Reproducibility of results is a fundamental tenet of science. In this journal, Richter et al.1 tested whether systematic variation in experimental conditions (heterogenization) affects the reproducibility of results. Comparing this approach with the current standard of ensuring reproducibility through minimizing variation in experimental conditions (standardization), they concluded that heterogenization improved reproducibility1. However, in our view, they did not account for significant sources of dependency in their data, which resulted in an inflated type I error rate through pseudoreplication (defined as “the use of inferential statistics to test for treatment effects with data from experiments where either treatments are not replicated (though samples may be) or replicates are not statistically independent”2). We show that this leads to strong overconfidence in their analyses and that their hypothesis is unsupported.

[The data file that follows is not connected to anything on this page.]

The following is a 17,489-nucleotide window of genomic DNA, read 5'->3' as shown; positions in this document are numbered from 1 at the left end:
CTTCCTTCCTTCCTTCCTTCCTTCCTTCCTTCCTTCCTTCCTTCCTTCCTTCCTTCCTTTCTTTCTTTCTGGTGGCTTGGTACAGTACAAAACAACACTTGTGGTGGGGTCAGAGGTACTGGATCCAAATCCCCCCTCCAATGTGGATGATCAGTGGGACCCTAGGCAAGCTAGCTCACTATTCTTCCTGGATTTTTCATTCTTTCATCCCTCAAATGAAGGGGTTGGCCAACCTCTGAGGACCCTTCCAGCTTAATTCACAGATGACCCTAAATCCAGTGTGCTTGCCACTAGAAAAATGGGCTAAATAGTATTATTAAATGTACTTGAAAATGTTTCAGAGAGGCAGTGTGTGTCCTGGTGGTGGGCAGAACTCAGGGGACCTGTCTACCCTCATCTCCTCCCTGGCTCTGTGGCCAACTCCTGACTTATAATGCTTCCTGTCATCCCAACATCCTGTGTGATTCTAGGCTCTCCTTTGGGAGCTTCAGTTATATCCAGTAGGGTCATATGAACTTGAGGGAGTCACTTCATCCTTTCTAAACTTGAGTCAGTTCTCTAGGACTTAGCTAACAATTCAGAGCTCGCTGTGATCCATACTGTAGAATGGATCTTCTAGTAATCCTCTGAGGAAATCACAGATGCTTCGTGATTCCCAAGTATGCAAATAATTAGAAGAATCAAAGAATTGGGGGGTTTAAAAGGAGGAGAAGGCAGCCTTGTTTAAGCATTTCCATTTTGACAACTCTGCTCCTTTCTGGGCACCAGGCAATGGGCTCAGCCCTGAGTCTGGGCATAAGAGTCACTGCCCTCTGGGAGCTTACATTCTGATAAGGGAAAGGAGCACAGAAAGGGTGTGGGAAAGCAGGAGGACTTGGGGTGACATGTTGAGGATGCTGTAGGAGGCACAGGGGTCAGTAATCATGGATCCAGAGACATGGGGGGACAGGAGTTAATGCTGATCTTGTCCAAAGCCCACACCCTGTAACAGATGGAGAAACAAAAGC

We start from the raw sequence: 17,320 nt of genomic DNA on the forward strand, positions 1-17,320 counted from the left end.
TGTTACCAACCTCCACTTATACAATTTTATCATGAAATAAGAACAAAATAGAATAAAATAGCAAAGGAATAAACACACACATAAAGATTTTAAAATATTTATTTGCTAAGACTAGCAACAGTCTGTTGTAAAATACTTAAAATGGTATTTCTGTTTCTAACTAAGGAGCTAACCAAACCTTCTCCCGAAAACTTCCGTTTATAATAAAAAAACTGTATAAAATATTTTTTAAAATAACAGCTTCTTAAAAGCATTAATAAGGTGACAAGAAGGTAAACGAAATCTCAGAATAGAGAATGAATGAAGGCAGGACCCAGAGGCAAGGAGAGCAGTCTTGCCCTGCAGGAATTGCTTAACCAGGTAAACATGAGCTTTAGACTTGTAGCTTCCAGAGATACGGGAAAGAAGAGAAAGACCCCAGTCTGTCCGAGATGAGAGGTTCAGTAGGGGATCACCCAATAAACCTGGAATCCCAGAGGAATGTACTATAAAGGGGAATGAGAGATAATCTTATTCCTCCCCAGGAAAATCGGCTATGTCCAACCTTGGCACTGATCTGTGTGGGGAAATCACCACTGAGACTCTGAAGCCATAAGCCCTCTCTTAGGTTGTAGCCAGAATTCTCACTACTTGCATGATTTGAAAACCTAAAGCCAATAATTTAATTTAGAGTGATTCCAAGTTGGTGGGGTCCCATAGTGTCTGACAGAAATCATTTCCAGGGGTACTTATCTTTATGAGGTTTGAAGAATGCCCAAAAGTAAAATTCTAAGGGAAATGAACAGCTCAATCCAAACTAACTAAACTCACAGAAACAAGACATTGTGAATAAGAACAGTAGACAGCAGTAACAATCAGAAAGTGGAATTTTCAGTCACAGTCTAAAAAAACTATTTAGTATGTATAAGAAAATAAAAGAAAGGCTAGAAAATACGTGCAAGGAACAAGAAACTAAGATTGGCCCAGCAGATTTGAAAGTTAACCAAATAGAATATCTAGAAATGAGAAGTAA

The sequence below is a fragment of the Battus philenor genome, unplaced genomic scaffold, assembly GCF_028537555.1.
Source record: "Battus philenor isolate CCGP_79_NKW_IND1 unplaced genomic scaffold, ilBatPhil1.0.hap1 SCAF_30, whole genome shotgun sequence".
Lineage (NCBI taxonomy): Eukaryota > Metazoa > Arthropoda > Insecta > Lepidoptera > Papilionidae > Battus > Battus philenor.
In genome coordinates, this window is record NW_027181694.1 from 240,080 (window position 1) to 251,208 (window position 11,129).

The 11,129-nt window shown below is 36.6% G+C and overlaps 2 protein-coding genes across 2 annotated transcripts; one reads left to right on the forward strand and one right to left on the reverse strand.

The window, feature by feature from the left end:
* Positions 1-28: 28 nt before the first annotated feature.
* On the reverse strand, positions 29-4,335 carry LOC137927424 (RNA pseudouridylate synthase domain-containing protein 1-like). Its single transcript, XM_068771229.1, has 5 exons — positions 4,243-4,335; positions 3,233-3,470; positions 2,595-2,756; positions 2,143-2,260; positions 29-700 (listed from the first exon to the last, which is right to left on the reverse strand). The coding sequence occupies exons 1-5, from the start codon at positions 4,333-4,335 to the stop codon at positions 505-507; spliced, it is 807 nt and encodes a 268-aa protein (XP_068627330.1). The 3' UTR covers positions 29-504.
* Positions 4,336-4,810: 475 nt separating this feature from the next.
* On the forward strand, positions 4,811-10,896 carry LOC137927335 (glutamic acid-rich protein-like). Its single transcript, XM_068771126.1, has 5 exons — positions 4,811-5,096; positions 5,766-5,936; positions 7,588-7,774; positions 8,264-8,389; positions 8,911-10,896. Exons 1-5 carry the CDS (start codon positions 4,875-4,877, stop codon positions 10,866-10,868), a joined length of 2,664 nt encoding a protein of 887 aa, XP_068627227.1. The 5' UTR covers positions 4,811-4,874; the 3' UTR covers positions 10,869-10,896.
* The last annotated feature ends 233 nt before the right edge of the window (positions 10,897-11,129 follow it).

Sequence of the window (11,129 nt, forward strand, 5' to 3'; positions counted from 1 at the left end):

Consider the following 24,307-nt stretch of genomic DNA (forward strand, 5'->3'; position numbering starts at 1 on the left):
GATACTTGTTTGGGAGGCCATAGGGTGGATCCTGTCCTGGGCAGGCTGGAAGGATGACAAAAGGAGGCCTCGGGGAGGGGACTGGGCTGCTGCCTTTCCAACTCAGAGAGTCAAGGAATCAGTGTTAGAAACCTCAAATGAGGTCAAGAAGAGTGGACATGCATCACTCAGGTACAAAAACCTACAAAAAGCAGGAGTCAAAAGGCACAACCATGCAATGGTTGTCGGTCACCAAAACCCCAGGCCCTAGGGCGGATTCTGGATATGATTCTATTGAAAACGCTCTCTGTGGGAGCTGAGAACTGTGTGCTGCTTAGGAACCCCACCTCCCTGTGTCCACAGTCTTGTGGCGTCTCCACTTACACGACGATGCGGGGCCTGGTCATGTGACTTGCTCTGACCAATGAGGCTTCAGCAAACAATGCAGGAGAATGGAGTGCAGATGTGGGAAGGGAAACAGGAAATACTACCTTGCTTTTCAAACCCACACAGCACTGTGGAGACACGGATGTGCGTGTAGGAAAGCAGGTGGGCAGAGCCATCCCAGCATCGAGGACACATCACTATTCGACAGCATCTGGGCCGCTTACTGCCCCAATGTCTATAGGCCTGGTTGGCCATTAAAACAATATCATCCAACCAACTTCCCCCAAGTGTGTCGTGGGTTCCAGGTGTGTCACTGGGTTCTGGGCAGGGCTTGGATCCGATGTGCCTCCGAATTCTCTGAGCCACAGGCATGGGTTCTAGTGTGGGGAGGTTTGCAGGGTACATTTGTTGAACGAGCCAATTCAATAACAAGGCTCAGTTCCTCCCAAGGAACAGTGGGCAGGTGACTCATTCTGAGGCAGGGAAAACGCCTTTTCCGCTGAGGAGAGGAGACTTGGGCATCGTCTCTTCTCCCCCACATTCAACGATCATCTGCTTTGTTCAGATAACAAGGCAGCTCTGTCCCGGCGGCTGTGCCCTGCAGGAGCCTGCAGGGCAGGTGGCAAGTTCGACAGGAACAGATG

|Journal||Nature Methods : techniques for life scientists and chemists|
|Publication status||Published - 2013|
Jonker, R. M., Guenther, A., Engqvist, L., & Schmoll, T. (2013). Does systematic variation improve the reproducibility of animal experiments? Nature Methods : techniques for life scientists and chemists, 10(5), 373-373. https://doi.org/10.1038/nmeth.2439